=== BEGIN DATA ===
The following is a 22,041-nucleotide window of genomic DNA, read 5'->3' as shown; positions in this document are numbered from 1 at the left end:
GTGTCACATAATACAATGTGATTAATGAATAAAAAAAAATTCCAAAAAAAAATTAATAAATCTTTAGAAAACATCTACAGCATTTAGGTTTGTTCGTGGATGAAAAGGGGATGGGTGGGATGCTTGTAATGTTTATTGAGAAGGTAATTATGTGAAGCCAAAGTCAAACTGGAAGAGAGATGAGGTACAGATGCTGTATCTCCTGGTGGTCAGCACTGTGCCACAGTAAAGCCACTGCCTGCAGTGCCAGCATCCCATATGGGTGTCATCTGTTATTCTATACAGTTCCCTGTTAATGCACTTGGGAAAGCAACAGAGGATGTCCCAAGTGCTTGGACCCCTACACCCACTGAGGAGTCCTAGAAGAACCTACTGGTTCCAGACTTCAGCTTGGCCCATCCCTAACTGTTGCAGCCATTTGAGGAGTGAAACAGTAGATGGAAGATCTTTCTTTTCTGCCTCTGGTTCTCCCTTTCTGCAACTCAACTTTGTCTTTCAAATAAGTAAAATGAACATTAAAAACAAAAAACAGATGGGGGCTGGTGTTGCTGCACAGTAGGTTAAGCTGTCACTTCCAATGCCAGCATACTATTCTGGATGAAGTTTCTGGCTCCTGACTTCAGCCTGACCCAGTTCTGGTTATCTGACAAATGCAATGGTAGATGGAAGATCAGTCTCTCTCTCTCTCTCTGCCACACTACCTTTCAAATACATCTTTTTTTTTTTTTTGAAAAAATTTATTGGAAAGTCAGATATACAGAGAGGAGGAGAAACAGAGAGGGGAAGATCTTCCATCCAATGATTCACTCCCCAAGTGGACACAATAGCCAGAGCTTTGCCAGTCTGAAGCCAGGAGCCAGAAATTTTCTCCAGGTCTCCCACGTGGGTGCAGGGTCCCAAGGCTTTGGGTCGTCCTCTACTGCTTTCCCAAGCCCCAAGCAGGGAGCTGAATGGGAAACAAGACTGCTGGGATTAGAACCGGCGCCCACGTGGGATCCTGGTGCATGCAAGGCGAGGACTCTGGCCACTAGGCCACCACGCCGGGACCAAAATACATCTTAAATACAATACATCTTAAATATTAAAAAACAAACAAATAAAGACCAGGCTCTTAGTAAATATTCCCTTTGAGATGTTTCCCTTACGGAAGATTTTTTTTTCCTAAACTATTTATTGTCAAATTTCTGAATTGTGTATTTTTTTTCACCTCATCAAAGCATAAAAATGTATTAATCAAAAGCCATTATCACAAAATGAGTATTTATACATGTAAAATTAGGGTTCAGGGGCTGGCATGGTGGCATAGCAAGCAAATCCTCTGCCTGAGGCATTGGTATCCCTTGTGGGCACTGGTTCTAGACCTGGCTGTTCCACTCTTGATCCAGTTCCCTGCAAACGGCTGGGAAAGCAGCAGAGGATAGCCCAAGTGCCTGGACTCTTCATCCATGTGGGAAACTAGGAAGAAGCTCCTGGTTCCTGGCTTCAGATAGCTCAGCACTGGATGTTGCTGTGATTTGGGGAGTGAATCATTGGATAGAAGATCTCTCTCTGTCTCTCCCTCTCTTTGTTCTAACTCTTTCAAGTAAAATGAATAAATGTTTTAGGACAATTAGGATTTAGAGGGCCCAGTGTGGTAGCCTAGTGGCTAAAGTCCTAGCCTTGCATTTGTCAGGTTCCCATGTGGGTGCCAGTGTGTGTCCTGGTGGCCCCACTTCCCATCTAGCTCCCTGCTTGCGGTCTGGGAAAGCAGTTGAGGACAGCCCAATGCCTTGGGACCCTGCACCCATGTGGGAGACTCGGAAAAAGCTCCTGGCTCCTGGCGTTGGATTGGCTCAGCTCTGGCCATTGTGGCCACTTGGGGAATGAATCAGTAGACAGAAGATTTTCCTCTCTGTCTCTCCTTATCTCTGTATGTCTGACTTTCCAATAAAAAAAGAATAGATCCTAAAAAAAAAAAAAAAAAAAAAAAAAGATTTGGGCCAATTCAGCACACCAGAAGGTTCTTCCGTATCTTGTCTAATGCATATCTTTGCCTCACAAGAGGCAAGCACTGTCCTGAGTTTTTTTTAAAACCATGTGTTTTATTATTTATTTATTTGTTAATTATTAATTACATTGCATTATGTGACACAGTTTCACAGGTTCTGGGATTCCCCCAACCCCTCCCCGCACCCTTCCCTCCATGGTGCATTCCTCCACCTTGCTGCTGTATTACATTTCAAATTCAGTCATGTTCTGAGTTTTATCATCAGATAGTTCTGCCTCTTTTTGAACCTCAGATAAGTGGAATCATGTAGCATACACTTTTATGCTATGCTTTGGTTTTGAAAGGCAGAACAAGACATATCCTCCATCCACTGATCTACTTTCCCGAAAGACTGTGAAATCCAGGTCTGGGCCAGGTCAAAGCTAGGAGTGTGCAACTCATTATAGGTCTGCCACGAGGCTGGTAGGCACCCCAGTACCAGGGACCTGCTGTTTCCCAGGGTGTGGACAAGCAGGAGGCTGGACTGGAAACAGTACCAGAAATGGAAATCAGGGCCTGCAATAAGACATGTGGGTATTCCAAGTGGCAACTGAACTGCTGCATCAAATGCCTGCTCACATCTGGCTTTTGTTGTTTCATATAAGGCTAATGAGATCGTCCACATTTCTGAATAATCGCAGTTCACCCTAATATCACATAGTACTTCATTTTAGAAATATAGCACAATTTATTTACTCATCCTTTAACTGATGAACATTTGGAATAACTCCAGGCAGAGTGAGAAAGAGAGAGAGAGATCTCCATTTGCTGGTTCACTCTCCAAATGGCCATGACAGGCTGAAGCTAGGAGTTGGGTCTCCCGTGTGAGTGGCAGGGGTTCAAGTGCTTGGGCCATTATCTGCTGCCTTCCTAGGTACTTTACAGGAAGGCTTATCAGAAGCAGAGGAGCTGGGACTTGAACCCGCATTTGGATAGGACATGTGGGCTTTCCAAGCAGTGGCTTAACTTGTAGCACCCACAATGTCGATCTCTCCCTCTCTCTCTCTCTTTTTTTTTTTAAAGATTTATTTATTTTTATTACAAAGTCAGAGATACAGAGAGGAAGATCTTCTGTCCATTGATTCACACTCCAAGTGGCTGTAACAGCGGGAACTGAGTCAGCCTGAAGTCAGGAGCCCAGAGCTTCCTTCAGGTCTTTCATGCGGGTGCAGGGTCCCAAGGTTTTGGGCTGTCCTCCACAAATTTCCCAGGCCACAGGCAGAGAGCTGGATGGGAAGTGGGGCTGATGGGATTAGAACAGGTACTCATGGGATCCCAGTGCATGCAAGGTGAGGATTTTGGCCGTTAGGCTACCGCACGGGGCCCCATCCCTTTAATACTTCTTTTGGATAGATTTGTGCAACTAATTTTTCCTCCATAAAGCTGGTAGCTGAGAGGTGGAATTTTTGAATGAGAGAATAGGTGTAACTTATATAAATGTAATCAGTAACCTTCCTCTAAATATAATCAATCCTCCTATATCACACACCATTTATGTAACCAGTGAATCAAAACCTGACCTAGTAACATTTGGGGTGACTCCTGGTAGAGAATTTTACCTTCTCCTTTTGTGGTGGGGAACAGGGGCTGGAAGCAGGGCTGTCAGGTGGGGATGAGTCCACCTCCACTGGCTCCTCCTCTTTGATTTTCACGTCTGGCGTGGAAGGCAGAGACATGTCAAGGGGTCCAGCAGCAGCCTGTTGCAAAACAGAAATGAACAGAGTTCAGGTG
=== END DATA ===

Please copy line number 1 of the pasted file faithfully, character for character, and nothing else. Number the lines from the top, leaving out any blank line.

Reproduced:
The following is a 22,041-nucleotide window of genomic DNA, read 5'->3' as shown; positions in this document are numbered from 1 at the left end: